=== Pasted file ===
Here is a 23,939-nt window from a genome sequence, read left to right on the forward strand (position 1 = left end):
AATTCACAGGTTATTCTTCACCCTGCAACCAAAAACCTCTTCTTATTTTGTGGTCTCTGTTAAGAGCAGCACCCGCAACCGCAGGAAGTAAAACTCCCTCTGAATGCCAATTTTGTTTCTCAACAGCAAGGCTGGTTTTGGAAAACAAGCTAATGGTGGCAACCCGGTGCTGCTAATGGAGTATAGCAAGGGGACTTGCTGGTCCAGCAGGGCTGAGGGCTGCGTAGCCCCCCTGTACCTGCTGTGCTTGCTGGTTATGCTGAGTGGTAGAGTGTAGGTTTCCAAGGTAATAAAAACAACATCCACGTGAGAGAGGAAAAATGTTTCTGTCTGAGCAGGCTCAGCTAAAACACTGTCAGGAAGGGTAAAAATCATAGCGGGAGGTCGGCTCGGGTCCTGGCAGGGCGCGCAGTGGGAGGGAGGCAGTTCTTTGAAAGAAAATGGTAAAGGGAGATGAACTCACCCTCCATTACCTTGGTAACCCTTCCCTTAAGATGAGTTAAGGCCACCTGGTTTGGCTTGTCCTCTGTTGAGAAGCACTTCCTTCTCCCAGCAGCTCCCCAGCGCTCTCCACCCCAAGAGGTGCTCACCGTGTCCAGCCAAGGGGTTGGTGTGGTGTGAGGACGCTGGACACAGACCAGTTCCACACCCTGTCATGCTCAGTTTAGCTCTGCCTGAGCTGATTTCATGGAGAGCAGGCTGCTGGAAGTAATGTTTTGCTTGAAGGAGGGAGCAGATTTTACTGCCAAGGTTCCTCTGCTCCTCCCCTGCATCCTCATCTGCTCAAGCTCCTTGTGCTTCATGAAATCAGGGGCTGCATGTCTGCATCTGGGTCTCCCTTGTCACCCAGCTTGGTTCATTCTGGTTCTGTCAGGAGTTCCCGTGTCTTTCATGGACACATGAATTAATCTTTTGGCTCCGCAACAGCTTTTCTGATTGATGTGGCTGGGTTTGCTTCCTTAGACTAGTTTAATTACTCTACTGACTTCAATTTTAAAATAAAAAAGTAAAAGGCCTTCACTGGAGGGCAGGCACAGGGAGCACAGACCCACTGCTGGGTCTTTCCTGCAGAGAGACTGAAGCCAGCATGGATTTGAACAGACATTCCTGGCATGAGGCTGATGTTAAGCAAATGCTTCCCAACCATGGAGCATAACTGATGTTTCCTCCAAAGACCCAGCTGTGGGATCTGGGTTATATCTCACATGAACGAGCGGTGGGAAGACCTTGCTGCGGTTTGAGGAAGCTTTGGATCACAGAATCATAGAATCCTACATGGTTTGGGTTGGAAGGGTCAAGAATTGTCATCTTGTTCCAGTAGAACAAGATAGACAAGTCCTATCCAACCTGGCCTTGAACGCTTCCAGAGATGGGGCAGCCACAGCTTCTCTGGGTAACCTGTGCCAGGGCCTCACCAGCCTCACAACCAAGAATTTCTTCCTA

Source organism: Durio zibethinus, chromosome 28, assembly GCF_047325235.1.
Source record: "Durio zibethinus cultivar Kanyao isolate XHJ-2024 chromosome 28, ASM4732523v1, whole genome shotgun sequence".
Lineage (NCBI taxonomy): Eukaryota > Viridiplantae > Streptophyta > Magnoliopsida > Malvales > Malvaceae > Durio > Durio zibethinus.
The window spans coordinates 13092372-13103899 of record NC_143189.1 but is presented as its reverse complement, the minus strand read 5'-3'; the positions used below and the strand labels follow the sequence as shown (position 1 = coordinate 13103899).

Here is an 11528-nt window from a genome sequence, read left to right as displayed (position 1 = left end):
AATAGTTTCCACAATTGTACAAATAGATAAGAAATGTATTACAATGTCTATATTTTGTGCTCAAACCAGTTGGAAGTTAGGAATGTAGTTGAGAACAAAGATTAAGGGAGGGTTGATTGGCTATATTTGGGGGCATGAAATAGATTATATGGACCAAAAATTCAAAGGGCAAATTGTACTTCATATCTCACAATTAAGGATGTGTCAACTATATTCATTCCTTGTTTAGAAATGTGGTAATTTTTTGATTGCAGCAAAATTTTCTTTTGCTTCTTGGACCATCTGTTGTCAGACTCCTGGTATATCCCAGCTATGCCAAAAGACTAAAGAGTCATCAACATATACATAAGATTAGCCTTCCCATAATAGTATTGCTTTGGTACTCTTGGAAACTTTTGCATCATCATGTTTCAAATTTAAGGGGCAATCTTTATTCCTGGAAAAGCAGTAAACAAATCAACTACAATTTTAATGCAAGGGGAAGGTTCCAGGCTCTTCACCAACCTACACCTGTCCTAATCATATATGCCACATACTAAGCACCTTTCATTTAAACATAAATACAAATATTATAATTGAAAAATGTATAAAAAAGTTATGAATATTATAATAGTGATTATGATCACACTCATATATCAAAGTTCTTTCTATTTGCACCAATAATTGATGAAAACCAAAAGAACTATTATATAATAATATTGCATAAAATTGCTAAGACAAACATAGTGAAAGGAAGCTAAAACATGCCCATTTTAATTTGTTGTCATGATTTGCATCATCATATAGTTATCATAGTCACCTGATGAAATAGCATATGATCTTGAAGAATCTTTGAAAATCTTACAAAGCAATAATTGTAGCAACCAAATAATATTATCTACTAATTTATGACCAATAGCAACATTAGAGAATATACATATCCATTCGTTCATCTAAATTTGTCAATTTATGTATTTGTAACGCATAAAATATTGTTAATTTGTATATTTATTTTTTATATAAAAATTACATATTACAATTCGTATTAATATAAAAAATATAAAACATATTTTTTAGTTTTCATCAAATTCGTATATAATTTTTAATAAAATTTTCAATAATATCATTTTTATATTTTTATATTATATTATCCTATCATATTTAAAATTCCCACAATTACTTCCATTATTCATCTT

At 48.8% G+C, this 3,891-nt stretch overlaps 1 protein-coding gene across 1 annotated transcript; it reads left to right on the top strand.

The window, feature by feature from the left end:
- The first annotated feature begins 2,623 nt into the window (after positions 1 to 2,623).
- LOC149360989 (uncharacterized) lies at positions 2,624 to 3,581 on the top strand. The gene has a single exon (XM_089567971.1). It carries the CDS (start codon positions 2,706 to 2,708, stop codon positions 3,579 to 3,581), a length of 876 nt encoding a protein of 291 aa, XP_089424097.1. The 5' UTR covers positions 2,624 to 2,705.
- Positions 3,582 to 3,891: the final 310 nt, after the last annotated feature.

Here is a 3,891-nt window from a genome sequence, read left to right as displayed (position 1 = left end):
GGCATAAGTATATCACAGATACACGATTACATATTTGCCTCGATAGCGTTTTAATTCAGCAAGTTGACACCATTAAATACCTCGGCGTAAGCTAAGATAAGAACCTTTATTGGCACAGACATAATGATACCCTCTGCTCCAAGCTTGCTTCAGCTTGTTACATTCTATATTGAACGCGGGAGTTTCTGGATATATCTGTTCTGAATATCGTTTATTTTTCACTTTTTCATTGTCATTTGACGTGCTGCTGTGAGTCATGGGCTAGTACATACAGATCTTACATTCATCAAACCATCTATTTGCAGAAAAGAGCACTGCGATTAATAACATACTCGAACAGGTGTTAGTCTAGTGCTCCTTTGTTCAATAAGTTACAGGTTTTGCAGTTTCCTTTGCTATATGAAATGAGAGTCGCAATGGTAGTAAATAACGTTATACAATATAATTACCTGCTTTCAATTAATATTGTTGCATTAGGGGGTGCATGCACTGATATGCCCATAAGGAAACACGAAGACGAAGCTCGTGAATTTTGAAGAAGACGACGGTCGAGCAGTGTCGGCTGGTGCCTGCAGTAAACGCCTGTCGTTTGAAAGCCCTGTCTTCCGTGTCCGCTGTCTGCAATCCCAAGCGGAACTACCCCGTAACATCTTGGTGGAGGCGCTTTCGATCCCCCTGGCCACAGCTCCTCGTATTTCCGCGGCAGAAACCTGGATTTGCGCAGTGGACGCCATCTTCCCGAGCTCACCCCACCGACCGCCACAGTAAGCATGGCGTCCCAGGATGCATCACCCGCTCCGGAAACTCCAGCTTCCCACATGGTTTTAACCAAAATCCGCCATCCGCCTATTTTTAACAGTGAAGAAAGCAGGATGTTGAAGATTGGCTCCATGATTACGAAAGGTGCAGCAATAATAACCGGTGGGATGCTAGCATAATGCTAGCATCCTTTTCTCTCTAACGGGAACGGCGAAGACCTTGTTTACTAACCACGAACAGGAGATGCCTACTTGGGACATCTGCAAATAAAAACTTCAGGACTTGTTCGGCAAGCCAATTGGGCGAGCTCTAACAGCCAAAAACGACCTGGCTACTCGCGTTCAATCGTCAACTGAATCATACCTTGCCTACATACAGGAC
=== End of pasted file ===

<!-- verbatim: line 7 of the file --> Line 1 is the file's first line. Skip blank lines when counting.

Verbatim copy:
Here is an 11528-nt window from a genome sequence, read left to right as displayed (position 1 = left end):